Now Thio may never have intended for his paragraph to lead to a discussion of which is more important, nature or nurture (This is, by the way, an ongoing debate.). Still it is possible to conclude even from a short excerpt like the one shown here that the author would be inclined toward the power of environmental influence. Conclusion b. seems more likely because in the development of sexual identity, Thio comes out so strongly in favor of the family as the main socializing influence. It would be different if he were reporting on the work of researchers who had studied the behavior of infants, then conclusion c. would be the best answer. However, in the above excerpt, the author speaks from his own perspective. He is not reporting on a point of view held by others. Because he takes such a strong stand on how the family environment shapes an infant's sexual identify, it's quite possible to conclude that he tends to see the environment as a powerful force when it comes to shaping other characteristics besides sexual identity.

Practice drawing conclusions not intended by the author.

Unconscious Inferences

While inferences and conclusions are synonymous, inference seems to be the more common term to describe information that we automatically add to a text while reading, almost without realizing that we are doing it. For an illustration of this reader-supplied information, look at the following set of sentences and note the information in italics the writer expects the reader to infer to make the sentences coherent, or connected, enough to give up their meaning (excerpted from Alex Thio, Society, Myths and Realities, p.408):

By itself poverty does not produce revolution. Most of the world, after all, is poor (and yet we don't see revolution in most of the world.) When people have long lived with misery, they may become fatalists, resigned to their suffering (In the face of prolonged suffering, people are probably more inclined to become fatalists than revolutionaries.)

Conscious Conclusions

While the terms "inference" and "conclusion" seem to be used interchangeably when the discussion is about how writers, speakers, or listeners are consciously trying to arrive at an idea that hasn't yet been put into words, "conclusion" is the term more likely to be used in descriptions of logical arguments. Thus, writing teacher Elaine Maimon, in her wonderful book Writing in the Arts and Sciences, describes arguments as conclusions that "follow from" or are "supported by" other statements and uses this example to illustrate a "simple argument" (pp.37-38):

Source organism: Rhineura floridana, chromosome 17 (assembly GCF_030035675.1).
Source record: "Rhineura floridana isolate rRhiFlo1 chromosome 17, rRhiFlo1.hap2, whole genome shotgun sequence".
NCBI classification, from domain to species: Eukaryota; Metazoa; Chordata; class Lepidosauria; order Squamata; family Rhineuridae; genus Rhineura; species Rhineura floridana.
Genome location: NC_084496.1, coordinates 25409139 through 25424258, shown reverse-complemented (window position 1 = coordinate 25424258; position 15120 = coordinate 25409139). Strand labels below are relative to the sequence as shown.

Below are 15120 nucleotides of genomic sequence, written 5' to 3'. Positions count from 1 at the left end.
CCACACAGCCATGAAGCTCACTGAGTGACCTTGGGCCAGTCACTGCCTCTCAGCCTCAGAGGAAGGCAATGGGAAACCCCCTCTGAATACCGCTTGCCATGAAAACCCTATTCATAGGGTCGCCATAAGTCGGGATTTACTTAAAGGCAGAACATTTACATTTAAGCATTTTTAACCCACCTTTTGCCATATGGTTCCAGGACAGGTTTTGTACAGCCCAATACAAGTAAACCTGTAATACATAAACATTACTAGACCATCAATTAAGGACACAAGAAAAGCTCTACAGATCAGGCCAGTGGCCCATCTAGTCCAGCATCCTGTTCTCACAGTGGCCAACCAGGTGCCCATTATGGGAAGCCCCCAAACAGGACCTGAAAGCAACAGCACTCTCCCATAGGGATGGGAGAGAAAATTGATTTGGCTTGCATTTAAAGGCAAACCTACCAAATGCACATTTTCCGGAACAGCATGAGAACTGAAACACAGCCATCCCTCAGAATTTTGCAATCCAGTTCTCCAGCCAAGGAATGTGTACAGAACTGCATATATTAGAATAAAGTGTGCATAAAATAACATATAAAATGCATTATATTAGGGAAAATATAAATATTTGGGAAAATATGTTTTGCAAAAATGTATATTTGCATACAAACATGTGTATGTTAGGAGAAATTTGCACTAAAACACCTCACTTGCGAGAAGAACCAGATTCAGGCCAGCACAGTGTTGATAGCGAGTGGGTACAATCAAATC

The butler's fingerprints were found on the murder weapon. Therefore, the butler is the murderer.
According to Maimon, the first sentence is the evidence and the second the conclusion. As you must realize, that second sentence is also an inference, but in the context of arguments, make sure to call it a "conclusion."

Author's Final Note of Thanks

This web page on conclusions as well as the one on inferences is the result of an e-mail exchange I had several years ago with Professor Dawn Sedik of Valencia Community College in Orlando, Florida. Professor Sedik tactfully suggested I expand my view of the role inferences played in reading. (At that point, I was fixated on implied main ideas). I followed her advice to the point that I now see the importance of inferences and/or conclusions in every aspect of reading—from the most basic prose comprehension to the most sophisticated discovery of bias in what seem to be purely informative texts. My thanks to Professor Sedik, who patiently let me find my way to her point of view, while I hesitated at every step. Socrates couldn't have done it better.

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Last update of this page: Feb. 27, 2014